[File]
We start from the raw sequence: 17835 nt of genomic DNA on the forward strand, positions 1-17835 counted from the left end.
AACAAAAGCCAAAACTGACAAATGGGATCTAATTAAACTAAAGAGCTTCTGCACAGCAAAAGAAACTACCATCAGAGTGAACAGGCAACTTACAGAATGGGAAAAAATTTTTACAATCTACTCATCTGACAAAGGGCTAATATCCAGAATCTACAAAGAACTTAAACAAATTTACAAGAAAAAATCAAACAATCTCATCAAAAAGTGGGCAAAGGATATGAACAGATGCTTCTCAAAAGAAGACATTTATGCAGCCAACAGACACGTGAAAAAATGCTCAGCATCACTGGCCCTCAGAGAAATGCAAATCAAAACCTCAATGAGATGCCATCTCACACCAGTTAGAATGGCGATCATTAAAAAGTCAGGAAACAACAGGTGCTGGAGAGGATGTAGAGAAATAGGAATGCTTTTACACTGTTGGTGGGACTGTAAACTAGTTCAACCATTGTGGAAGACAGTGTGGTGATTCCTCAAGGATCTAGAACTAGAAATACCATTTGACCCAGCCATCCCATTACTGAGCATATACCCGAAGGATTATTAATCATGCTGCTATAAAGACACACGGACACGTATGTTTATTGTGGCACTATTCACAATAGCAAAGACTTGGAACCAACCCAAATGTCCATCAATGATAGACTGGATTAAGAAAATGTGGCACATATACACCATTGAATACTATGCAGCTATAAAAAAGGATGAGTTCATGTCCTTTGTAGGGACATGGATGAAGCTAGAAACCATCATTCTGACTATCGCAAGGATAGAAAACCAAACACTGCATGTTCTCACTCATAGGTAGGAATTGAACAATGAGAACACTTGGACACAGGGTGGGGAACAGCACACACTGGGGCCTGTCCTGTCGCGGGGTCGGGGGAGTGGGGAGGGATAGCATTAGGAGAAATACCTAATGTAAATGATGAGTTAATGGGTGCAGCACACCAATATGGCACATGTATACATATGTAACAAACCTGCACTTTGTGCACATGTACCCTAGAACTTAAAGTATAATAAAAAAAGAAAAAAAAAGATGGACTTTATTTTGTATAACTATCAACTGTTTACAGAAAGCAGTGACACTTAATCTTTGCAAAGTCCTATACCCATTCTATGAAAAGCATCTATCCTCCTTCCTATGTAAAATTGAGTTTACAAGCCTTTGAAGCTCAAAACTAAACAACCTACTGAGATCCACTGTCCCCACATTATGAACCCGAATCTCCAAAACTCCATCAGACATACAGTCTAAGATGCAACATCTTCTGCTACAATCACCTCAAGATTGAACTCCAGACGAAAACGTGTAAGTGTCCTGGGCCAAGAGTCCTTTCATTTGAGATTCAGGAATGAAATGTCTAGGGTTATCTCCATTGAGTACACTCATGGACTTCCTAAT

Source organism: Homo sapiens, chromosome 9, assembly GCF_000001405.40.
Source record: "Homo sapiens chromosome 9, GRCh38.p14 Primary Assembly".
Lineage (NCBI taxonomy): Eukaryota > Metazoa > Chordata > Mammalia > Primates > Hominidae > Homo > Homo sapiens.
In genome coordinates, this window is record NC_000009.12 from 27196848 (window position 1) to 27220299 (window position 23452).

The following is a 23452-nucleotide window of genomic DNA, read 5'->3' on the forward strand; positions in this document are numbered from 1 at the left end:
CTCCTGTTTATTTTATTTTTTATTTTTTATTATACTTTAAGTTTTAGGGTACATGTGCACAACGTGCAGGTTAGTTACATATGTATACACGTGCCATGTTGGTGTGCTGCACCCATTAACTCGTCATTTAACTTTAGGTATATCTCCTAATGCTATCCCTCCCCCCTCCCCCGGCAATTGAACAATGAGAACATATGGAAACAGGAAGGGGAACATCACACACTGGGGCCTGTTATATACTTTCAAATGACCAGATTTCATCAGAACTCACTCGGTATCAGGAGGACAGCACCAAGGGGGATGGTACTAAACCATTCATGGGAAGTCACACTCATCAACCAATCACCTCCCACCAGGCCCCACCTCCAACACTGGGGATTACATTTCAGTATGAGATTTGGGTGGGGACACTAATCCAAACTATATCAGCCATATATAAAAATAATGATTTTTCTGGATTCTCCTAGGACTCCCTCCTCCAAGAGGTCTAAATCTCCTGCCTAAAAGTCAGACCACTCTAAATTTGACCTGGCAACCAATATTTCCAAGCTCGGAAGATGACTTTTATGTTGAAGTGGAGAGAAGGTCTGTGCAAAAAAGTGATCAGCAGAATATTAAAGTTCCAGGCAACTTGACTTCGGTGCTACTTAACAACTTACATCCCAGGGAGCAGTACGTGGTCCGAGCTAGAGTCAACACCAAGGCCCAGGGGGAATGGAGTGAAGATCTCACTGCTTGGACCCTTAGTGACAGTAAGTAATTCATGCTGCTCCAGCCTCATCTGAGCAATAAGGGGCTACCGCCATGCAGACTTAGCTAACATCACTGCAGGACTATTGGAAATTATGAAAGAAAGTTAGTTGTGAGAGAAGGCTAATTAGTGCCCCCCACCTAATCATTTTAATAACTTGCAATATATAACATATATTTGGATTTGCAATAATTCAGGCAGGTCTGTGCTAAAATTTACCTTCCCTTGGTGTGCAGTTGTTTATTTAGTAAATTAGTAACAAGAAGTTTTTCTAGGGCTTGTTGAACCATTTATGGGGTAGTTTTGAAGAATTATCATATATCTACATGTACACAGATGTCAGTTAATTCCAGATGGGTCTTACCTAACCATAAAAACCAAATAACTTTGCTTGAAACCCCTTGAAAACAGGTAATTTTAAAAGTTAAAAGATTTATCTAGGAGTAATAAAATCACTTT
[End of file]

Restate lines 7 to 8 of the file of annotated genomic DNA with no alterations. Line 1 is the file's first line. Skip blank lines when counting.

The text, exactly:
The following is a 23452-nucleotide window of genomic DNA, read 5'->3' on the forward strand; positions in this document are numbered from 1 at the left end:
CTCCTGTTTATTTTATTTTTTATTTTTTATTATACTTTAAGTTTTAGGGTACATGTGCACAACGTGCAGGTTAGTTACATATGTATACACGTGCCATGTTGGTGTGCTGCACCCATTAACTCGTCATTTAACTTTAGGTATATCTCCTAATGCTATCCCTCCCCCCTCCCCCGGCAATTGAACAATGAGAACATATGGAAACAGGAAGGGGAACATCACACACTGGGGCCTGTTATATACTTTCAAATGACCAGATTTCATCAGAACTCACTCGGTATCAGGAGGACAGCACCAAGGGGGATGGTACTAAACCATTCATGGGAAGTCACACTCATCAACCAATCACCTCCCACCAGGCCCCACCTCCAACACTGGGGATTACATTTCAGTATGAGATTTGGGTGGGGACACTAATCCAAACTATATCAGCCATATATAAAAATAATGATTTTTCTGGATTCTCCTAGGACTCCCTCCTCCAAGAGGTCTAAATCTCCTGCCTAAAAGTCAGACCACTCTAAATTTGACCTGGCAACCAATATTTCCAAGCTCGGAAGATGACTTTTATGTTGAAGTGGAGAGAAGGTCTGTGCAAAAAAGTGATCAGCAGAATATTAAAGTTCCAGGCAACTTGACTTCGGTGCTACTTAACAACTTACATCCCAGGGAGCAGTACGTGGTCCGAGCTAGAGTCAACACCAAGGCCCAGGGGGAATGGAGTGAAGATCTCACTGCTTGGACCCTTAGTGACAGTAAGTAATTCATGCTGCTCCAGCCTCATCTGAGCAATAAGGGGCTACCGCCATGCAGACTTAGCTAACATCACTGCAGGACTATTGGAAATTATGAAAGAAAGTTAGTTGTGAGAGAAGGCTAATTAGTGCCCCCCACCTAATCATTTTAATAACTTGCAATATATAACATATATTTGGATTTGCAATAATTCAGGCAGGTCTGTGCTAAAATTTACCTTCCCTTGGTGTGCAGTTGTTTATTTAGTAAATTAGTAACAAGAAGTTTTTCTAGGGCTTGTTGAACCATTTATGGGGTAGTTTTGAAGAATTATCATATATCTACATGTACACAGATGTCAGTTAATTCCAGATGGGTCTTACCTAACCATAAAAACCAAATAACTTTGCTTGAAACCCCTTGAAAACAGGTAATTTTAAAAGTTAAAAGATTTATCTAGGAGTAATAAAATCACTTT